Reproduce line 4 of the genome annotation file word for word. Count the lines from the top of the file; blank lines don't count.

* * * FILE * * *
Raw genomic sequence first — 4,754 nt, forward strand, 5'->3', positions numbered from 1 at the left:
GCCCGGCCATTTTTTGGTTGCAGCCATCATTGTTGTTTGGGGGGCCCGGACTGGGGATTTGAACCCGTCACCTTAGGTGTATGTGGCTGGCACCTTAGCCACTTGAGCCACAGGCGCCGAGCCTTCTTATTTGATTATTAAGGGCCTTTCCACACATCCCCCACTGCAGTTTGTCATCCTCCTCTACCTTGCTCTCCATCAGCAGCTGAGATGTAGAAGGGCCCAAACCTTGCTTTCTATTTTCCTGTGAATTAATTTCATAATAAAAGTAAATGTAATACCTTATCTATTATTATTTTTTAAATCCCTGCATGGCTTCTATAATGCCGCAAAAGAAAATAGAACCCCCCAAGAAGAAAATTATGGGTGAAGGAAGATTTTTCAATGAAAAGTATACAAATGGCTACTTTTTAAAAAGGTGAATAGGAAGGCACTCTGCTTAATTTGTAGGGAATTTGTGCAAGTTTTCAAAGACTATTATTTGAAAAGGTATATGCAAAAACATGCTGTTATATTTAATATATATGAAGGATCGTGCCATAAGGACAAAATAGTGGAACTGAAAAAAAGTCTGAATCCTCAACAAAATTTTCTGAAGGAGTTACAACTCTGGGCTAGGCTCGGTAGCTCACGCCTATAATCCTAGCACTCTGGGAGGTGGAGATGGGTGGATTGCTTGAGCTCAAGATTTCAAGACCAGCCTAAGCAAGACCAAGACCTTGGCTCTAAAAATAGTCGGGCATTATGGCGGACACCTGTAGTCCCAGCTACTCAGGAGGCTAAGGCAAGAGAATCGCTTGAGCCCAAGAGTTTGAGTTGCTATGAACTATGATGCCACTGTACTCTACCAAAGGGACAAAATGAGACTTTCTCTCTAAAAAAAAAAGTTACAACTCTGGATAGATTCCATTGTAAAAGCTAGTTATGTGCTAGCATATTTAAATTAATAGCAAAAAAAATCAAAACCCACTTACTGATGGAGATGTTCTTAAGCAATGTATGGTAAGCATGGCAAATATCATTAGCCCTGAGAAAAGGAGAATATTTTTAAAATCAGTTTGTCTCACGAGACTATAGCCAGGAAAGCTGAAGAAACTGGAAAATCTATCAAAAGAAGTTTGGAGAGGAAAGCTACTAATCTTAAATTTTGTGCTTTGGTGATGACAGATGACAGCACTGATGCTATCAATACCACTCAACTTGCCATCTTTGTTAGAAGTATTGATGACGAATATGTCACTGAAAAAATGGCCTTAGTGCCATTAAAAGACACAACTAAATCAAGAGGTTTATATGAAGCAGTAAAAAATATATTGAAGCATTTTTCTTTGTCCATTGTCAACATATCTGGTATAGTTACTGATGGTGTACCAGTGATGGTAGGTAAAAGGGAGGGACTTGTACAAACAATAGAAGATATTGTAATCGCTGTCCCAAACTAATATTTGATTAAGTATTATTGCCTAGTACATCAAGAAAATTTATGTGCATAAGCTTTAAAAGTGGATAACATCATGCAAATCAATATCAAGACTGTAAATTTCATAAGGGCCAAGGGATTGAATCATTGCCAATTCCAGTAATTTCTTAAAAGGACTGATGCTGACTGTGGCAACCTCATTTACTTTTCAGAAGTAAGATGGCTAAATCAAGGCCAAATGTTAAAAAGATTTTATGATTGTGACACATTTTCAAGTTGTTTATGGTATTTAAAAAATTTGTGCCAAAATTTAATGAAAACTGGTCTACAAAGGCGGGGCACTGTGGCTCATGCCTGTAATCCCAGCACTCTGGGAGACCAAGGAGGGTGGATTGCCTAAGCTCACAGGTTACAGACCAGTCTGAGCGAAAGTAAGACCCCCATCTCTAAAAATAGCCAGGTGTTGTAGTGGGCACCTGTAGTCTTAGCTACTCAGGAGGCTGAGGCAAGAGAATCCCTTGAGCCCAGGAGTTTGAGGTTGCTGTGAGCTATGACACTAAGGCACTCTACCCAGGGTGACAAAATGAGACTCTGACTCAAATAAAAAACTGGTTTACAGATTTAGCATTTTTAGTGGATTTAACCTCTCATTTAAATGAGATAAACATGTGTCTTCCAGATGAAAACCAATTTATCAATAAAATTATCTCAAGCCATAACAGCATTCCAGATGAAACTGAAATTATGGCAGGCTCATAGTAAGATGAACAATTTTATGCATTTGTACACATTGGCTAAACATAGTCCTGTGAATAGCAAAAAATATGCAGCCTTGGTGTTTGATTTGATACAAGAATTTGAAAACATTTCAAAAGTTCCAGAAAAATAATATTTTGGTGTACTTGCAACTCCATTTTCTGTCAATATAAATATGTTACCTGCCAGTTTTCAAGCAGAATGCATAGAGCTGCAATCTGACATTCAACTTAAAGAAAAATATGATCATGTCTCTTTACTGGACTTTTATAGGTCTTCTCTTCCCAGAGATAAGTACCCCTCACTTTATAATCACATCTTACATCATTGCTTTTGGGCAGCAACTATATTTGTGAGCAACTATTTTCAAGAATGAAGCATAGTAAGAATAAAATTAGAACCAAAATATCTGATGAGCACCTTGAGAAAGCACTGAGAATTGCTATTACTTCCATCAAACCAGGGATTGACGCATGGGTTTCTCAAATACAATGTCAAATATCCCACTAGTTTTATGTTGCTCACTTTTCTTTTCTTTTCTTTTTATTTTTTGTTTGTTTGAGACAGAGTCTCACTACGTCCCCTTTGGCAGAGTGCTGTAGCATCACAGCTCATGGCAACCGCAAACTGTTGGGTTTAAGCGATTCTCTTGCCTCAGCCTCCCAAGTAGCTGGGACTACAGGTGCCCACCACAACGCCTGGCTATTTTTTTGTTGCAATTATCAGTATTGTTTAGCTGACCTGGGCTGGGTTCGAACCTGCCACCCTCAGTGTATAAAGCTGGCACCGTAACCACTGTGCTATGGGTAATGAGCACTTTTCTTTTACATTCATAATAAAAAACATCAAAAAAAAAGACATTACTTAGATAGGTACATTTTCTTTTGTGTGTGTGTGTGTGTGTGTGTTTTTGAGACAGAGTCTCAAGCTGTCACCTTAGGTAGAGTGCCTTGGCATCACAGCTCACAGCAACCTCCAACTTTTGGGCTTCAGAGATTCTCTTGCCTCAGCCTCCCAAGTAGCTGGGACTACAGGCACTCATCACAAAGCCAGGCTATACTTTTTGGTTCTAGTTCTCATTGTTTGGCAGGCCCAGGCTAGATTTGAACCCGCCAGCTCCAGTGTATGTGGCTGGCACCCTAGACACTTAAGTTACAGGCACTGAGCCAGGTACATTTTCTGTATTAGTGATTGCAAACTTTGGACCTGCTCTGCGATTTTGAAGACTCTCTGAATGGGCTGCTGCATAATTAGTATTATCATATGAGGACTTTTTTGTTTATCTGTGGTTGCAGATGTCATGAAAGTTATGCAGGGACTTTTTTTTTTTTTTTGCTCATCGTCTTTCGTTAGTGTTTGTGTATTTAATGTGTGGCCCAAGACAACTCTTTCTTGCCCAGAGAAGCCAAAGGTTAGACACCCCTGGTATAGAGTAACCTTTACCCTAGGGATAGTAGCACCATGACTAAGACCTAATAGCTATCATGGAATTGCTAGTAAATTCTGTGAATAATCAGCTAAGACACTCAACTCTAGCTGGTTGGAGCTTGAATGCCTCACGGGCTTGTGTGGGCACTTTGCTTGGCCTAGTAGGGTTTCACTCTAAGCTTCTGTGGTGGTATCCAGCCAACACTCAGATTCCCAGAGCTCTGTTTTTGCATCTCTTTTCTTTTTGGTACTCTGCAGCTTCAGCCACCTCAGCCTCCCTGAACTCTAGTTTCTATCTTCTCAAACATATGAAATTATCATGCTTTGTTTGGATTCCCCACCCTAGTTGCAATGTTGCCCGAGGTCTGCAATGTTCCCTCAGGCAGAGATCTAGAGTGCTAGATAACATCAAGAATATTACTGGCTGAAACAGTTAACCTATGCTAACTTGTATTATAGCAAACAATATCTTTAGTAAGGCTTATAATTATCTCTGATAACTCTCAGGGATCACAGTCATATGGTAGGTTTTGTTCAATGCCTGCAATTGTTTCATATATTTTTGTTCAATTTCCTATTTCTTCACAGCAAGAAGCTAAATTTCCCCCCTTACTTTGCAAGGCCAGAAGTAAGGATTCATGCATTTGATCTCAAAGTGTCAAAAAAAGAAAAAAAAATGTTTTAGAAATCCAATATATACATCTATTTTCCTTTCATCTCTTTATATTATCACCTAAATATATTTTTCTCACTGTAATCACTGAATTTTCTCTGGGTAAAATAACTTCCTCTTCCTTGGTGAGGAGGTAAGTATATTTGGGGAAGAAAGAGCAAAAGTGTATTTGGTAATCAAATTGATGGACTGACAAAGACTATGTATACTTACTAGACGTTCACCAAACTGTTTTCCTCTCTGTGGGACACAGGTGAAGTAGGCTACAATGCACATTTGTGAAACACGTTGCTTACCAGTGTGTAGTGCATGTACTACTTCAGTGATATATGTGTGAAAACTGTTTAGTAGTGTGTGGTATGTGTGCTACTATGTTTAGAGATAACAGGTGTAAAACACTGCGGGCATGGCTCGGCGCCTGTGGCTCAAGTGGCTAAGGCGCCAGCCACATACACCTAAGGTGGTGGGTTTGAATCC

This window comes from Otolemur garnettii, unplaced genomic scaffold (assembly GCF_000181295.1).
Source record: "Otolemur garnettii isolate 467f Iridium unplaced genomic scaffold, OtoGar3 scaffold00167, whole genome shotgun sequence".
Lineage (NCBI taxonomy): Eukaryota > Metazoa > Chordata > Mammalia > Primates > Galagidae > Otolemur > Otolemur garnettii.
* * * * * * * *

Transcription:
Source record: "Otolemur garnettii isolate 467f Iridium unplaced genomic scaffold, OtoGar3 scaffold00167, whole genome shotgun sequence".